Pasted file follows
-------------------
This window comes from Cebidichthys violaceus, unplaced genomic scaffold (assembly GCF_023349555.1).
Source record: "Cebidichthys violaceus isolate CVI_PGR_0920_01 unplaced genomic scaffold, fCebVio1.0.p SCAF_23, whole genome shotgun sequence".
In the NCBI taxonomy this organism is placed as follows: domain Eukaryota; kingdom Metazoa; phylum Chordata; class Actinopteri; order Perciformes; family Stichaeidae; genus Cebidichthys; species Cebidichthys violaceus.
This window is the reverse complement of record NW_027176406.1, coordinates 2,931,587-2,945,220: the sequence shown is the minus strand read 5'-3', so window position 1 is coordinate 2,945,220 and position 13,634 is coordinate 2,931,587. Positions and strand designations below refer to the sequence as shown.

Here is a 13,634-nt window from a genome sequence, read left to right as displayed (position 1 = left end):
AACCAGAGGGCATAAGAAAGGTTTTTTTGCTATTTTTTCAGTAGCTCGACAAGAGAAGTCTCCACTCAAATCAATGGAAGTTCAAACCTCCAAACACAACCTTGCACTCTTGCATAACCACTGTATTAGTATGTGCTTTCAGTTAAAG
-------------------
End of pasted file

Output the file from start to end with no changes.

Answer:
This window comes from Cebidichthys violaceus, unplaced genomic scaffold (assembly GCF_023349555.1).
Source record: "Cebidichthys violaceus isolate CVI_PGR_0920_01 unplaced genomic scaffold, fCebVio1.0.p SCAF_23, whole genome shotgun sequence".
In the NCBI taxonomy this organism is placed as follows: domain Eukaryota; kingdom Metazoa; phylum Chordata; class Actinopteri; order Perciformes; family Stichaeidae; genus Cebidichthys; species Cebidichthys violaceus.
This window is the reverse complement of record NW_027176406.1, coordinates 2,931,587-2,945,220: the sequence shown is the minus strand read 5'-3', so window position 1 is coordinate 2,945,220 and position 13,634 is coordinate 2,931,587. Positions and strand designations below refer to the sequence as shown.

Here is a 13,634-nt window from a genome sequence, read left to right as displayed (position 1 = left end):
AACCAGAGGGCATAAGAAAGGTTTTTTTGCTATTTTTTCAGTAGCTCGACAAGAGAAGTCTCCACTCAAATCAATGGAAGTTCAAACCTCCAAACACAACCTTGCACTCTTGCATAACCACTGTATTAGTATGTGCTTTCAGTTAAAG